Can You Match the Military Leader to the War?


By: John Miller

5 Min Quiz

Image: wikipedia Gnotype

About This Quiz

Wars might be fought by the little guys, but they’re coordinated and launched by bigwigs – the people who have the leadership and political power to pull the figurative trigger on massive violence. They are the same folks who, once the guns are silent and the smoke has parted, will leave either a legacy of military brilliance … or bloodstained ineptitude.

How much do you know really know about the most famous military leaders in history? Do you even know which battles they won and lost?

Generals are responsible for both short-term tactical operations and long-term strategic vision. Those who can balance the two manage to rain death on their enemies. Those who fail in either regard see their troops slaughtered and their commands stripped away.

Some generals constructed their legacies in ancient times, leaving behind such powerful stories of courage that their names echo in our hearts even today. Others, by comparison, only just left the battlefields, and now serve as leaders in politics and business.

But before the legacies are the fights. No military leader becomes famous unless there’s a critical battle at stake. So pin your stars to your uniform, shine your boots and grab your favorite cigar – can you match these military greats to the wars they fought?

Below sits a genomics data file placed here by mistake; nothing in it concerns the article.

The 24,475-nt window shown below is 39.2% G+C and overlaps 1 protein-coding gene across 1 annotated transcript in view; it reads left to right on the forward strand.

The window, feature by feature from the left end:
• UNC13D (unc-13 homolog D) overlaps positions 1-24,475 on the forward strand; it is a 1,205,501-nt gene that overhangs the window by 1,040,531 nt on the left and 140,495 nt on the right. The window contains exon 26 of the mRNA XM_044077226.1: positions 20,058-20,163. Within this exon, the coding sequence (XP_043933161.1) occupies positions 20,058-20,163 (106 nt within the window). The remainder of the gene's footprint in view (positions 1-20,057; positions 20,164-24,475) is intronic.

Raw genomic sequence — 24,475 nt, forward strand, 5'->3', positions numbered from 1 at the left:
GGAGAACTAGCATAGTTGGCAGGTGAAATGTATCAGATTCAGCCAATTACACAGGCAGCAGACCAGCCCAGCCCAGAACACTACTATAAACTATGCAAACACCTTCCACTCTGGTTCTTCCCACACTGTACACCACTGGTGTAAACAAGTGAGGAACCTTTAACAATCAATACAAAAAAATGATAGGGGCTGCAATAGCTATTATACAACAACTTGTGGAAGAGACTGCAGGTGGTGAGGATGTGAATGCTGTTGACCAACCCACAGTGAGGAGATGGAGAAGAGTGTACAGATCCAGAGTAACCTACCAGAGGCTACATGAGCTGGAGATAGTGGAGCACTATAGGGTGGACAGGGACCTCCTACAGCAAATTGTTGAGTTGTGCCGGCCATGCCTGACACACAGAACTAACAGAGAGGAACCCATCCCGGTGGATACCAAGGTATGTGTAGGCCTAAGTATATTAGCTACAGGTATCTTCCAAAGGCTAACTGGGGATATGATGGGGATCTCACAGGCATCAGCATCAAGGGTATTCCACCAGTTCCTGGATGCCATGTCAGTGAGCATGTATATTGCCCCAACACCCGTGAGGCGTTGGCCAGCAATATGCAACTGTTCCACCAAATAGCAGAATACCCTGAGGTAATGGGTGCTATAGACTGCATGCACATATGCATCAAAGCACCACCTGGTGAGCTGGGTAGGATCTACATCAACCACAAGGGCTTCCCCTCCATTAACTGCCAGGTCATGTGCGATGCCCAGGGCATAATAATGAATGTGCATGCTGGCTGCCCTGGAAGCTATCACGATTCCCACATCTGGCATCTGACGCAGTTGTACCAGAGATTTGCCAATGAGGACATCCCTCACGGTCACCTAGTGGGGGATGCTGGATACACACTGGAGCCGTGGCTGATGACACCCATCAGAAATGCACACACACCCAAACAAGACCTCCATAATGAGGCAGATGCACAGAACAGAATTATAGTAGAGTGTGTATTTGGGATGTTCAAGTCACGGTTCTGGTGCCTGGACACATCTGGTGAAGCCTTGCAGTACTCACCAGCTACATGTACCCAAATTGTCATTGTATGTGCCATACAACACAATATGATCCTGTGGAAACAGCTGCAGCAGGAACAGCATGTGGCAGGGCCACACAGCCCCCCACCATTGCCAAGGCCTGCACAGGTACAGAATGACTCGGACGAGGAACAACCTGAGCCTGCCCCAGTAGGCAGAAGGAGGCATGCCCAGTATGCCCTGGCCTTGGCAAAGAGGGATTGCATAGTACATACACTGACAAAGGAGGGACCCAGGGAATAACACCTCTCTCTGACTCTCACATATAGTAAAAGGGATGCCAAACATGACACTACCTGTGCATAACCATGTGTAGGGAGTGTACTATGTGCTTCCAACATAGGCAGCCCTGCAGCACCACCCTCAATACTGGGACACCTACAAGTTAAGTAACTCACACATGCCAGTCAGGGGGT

George Washington

In truth, Washington lost many of the battles he fought against the British during the Revolution. In the end, though, his relentless attacks and bold leadership forced England to part with her precious New World colonies.


Charles de Gaulle

A true hero of France, de Gaulle showed extreme valor in WWI on numerous occasions. Then, he spent more than 2.5 years in a German POW camp. In WWII, he was a high-ranking official who did battle with the Nazis and later became president.


Ulysses S. Grant

During the Civil War, Grant was one of the North's most prominent generals. His clever strategies crushed the South in multiple large battles, and his heroics led to his post-war election as president.


Leonidas I

During the Second Persian War, King Leonidas I led a small group of Spartan warriors into the Battle of Thermopylae. There, they valiantly beat back a much larger force before finally collapsing in deadly last stand.


George S. Patton

Patton may have been an egotistical blowhard, but his aggressive maneuverings during WWII earned him a fearsome reputation with the Germans. He made a name for himself in large battles like the Battle of the Bulge.


Adolf Hitler

Hitler was the instigator and mastermind behind Germany's aggression, which sparked the Second World War. He made many bold military decisions, but in the end, he couldn't contend with the coalition of Allies banded against him.